I picked up knitting again five years ago when I was inspired by a parent of a student that was in my class. When I taught I created a home visit program that I implemented with my students. Besides all the terrific educational benefits of home visits, I developed some wonderful relationships with the families.
At that time I only knew a few people who knew how to knit and no one who was knitting regularly. As with most things, knitting is more fun when you can share it with others… swap ideas, ooh and ahh over each other’s projects, and generally encourage one another. So, I taught some of my friends how to knit and pushed encouraged those who already knew to pick up their needles again.
While teaching others how to knit I have observed the following:
As with most everything in life, l think a person either has a propensity for knitting or they don’t. However, I truly believe anyone can learn if they have the desire.
People tell me all the time that they don’t have the patience to knit, but I think determination is more important.
I have found that teachers in general make excellent knitters. I’m not sure if that’s because most of my friends are in education or because most effective teachers (or at least teachers that I know) are meticulous, detail oriented, and have perfectionistic tendencies. I think it’s the latter.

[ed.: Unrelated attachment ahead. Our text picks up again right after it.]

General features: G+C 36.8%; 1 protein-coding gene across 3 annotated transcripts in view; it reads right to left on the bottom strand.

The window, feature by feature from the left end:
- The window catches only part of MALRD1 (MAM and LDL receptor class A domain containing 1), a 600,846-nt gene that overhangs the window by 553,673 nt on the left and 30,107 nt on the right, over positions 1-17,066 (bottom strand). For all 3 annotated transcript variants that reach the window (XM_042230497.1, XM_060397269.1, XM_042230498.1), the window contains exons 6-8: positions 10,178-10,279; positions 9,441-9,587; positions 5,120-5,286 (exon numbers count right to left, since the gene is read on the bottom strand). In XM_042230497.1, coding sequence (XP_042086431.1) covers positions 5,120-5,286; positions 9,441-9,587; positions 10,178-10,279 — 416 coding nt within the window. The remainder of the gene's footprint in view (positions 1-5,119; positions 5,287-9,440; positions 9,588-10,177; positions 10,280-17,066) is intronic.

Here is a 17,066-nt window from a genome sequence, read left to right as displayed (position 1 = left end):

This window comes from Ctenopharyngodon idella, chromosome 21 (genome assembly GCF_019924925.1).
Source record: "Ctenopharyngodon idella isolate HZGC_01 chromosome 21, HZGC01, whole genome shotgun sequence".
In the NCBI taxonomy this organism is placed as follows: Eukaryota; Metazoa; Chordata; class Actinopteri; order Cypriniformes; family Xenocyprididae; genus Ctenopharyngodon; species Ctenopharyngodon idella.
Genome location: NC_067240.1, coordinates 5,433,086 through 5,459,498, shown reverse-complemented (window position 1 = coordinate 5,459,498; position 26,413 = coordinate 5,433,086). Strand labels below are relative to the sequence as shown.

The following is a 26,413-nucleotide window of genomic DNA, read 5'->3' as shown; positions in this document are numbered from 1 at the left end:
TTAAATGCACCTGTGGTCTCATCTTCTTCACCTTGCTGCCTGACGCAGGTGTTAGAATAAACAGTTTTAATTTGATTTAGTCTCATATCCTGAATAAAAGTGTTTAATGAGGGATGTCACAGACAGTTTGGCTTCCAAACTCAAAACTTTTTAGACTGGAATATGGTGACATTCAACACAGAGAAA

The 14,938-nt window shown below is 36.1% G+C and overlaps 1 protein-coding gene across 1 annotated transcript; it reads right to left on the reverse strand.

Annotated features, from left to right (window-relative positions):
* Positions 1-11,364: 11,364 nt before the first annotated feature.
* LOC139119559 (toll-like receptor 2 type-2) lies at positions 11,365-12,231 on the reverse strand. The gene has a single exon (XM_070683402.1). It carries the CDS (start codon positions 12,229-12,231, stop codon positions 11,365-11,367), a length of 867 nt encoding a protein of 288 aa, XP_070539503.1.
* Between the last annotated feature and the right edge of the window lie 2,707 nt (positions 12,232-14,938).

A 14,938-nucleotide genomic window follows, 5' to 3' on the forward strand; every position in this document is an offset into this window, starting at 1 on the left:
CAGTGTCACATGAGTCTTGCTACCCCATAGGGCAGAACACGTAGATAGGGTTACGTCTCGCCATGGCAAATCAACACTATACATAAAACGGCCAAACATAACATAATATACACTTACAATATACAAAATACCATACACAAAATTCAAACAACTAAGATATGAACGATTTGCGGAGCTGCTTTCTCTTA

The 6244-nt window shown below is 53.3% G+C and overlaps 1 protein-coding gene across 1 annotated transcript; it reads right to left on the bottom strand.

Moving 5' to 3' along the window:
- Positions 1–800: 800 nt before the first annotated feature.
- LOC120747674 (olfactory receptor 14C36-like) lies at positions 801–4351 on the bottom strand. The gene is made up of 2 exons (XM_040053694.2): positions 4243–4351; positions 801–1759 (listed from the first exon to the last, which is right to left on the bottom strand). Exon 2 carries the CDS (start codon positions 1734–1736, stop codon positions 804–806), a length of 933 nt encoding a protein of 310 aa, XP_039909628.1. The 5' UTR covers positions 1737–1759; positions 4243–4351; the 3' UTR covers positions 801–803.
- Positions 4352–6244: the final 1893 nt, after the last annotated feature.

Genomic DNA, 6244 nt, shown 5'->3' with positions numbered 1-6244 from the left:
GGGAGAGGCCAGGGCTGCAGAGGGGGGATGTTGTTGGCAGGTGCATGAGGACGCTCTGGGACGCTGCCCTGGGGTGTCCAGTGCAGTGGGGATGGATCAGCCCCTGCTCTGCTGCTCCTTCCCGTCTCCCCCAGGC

Learning to knit is like learning to read. More proficient readers are able to make educated guesses of an unknown word based on the structure of the sentence or context of the story, they are able to realize when they make a mistake, and they can go back and self correct. Knitting is much the same. I suspect this process is evident in most learning situations.
Time is a key factor. As with anything, you must have the time to practice.
Carol was the last person anyone expected to learn how to knit and to knit well. I think people made this assumption because she’s never really been a crafty sorta type person. She’s very analytical, and methodical. Well, it turns out that she’s a fabulous knitter, and I think those very qualities are what makes her a great knitter. Granted, as my primary care taker after first transplant, she had the advantage of being enrolled in the Accelerated 24/7 School of Knitting.
Here’s a picture of Carol with her mini learning socks. She had just turned the heel.
Now this is not to say that a on the fly, unorganized, clutter loving person can’t knit well, or are not intuitive knitters. I consider myself to be more of a type B personality, though I am all about the details and making sure things are done ‘right’.
Last week my friend from high school came to visit. She had learned the basics of knitting from a friend in high school but hadn’t picked it up since. I gave her a quick refresher and she was up and running. In just a few days she was knitting, purling, self-correcting and had about 5 inches of the one row handspun scarf done perfectly. That’s what I call a star pupil! Leah, if you’re reading this, I would love a photo of the finished scarf.
And to all my non-knitters friends… call me if you would like to learn. I’ll teach you! Really.